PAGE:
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November 09, 2023

What the US executive order says about the future of AI

The US signals intent to join other world players with broad AI regulation.

In the news

Last week, US President Joe Biden issued an executive order that, the administration ambitiously claims, “establishes new standards for AI safety and security, protects Americans’ privacy, advances equity and civil rights, stands up for consumers and workers, promotes innovation and competition, advances American leadership around the world, and more.”

The move was welcomed by many; if nothing else, the executive order demonstrates that the federal government grasps the potential of artificial intelligence—which, thanks largely to OpenAI’s ChatGPT and similar generative AI products, has broken out of the tech ghetto to become a consumer phenomenon.

Biden also called on Congress to emulate the European Union and China by passing new, sweeping federal data privacy legislation. Such legislation exists today but on a piecemeal or state-by-state basis. Moreover, later in the week, the US joined the EU, China and other nations in signing a document dubbed the Bletchley declaration that warns of AI’s potentially “catastrophic risks.”

Under the order, an unspecified agency would have oversight over the safety tests companies use to evaluate conversational bots (like ChatGPT). The National Institute for Standards and Technology would take the lead in developing standards and tests “to help ensure that AI systems are safe, secure and trustworthy.” A host of additional provisions would target everything from safeguarding national security to labeling AI-generated content to advancing sustainable development.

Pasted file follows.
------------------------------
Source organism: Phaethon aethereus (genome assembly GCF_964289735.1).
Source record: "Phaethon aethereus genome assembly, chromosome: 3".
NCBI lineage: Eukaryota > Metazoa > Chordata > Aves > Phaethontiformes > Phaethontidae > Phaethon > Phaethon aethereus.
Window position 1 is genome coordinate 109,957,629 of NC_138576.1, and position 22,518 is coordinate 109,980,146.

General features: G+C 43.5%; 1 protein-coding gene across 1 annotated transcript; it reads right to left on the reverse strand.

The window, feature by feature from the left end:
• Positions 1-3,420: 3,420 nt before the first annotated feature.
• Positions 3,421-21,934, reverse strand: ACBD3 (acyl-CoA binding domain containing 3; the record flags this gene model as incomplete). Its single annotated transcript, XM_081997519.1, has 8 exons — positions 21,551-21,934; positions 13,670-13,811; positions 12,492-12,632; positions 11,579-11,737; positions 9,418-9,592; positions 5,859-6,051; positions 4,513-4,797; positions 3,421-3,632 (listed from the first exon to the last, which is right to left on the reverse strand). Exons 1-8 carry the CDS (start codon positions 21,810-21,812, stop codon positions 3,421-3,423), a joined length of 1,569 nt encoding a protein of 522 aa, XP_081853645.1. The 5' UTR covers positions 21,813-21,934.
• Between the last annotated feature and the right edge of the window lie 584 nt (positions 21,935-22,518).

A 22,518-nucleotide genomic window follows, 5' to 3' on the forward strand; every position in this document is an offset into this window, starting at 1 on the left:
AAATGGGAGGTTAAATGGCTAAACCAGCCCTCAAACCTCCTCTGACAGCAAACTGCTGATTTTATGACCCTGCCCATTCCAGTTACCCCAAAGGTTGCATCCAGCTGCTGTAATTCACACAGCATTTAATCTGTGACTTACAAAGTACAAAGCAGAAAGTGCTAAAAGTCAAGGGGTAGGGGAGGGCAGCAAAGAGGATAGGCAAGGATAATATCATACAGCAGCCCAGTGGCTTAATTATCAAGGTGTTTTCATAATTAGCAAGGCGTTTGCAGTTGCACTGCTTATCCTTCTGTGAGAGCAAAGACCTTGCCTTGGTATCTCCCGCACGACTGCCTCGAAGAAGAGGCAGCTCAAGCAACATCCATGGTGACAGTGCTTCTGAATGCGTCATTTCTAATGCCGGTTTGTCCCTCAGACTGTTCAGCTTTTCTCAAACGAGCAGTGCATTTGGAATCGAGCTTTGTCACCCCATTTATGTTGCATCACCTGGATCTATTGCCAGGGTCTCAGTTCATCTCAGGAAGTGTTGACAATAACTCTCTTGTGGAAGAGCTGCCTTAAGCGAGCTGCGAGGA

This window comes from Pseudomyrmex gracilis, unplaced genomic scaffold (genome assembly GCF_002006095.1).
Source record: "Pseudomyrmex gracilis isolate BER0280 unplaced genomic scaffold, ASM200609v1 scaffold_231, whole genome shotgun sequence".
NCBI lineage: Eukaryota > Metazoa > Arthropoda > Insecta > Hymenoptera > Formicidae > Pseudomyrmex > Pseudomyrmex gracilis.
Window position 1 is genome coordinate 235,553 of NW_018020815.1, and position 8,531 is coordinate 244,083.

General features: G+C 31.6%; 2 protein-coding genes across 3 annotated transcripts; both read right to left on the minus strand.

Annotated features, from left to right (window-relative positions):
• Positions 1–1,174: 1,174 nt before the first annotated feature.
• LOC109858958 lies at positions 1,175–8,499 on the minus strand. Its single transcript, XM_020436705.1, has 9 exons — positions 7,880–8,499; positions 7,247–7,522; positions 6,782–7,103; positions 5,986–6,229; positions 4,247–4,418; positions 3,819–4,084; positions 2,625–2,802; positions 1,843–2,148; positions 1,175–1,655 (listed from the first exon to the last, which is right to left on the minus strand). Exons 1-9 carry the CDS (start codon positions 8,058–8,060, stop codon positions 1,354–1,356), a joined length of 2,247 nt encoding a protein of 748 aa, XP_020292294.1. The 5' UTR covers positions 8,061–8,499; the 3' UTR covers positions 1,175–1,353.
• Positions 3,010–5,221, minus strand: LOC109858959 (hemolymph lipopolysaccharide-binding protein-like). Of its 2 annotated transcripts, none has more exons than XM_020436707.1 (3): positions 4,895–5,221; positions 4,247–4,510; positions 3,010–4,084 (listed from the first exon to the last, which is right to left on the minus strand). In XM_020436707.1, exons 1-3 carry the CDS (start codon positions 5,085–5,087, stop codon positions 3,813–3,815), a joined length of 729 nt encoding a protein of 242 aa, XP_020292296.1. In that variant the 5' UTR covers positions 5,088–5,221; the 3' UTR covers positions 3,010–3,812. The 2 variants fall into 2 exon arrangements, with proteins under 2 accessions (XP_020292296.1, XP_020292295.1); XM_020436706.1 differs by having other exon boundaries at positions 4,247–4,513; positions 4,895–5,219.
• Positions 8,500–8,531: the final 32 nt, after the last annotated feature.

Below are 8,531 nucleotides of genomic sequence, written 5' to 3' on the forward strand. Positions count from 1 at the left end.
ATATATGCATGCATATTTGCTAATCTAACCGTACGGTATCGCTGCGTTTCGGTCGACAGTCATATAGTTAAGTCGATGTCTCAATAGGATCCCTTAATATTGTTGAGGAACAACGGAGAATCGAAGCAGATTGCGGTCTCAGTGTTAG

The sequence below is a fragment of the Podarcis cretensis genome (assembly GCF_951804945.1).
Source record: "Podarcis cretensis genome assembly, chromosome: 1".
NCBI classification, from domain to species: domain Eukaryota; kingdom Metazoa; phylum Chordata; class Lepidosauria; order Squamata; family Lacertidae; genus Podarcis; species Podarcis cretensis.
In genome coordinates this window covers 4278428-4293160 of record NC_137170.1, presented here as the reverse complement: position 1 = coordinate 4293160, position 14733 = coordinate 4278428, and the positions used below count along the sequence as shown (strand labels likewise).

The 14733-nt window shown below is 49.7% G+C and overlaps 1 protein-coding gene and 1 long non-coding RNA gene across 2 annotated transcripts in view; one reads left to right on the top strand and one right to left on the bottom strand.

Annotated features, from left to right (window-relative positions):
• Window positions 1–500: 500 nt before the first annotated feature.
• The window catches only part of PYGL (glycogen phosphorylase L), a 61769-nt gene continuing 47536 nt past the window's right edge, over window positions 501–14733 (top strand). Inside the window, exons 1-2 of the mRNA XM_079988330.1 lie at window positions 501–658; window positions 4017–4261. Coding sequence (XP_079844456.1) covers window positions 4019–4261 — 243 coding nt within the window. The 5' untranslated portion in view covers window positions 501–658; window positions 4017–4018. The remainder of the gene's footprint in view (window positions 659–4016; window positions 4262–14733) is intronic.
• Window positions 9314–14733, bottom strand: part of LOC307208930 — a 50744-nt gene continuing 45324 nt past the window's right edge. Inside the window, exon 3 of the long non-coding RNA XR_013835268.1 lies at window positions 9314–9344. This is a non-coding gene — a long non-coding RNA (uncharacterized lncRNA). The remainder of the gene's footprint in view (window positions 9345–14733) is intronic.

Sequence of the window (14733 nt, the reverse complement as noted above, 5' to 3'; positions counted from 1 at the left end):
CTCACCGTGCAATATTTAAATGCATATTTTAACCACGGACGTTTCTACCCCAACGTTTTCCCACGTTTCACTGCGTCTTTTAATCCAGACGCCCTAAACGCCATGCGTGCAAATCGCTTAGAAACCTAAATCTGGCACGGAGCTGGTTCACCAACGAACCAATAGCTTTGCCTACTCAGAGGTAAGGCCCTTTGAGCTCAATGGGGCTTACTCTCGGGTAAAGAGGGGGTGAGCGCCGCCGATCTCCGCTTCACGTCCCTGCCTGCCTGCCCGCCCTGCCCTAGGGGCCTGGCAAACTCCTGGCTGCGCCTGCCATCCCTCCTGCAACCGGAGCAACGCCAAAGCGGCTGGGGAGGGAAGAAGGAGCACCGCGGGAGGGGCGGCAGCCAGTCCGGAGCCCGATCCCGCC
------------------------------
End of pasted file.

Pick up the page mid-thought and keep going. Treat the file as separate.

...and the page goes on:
We wondered what message the Biden order sends to developers, business leaders, consumers and the world.

The Cognizant take

According to Tahir Latif, Global Practice Lead for Data Privacy & Responsible AI at Cognizant, perhaps the most important aspect of the executive order is its very existence. “It signals intent and increased federal attention to reducing the risks around AI,” he says.

Like others, Latif has concerns that the US system of government will make it difficult for the nation to institute AI guardrails, just as it has thus far been unable to enact data privacy legislation on the scale of the EU’s General Data Protection Regulation or China’s Personal Information Protection Law.

As to substance, Latif says, the order is about accountability. “Previously, you could design, train and deploy AI without real risk assessment. The order places greater scrutiny on data practices to ensure organizations consider these risks.” With accountability comes transparency, he adds. “You have to tell your audience whose data is being used, and how it’s being both procured and used.”

For business leaders, Latif says, the executive order serves as a framework. “What you need to do in order to responsibly develop and implement AI is being more clearly defined. As to how a business accomplishes this, he adds, dozens of frameworks already exist, including those from the OECD, the EU, the IEEE and IBM.

By their nature, presidential executive orders tend to be sweeping, somewhat vague and overly optimistic. While that may indeed be the case here, Latif says the US has made a good start on coming to grips with one of the most important technological shifts of our lifetime.

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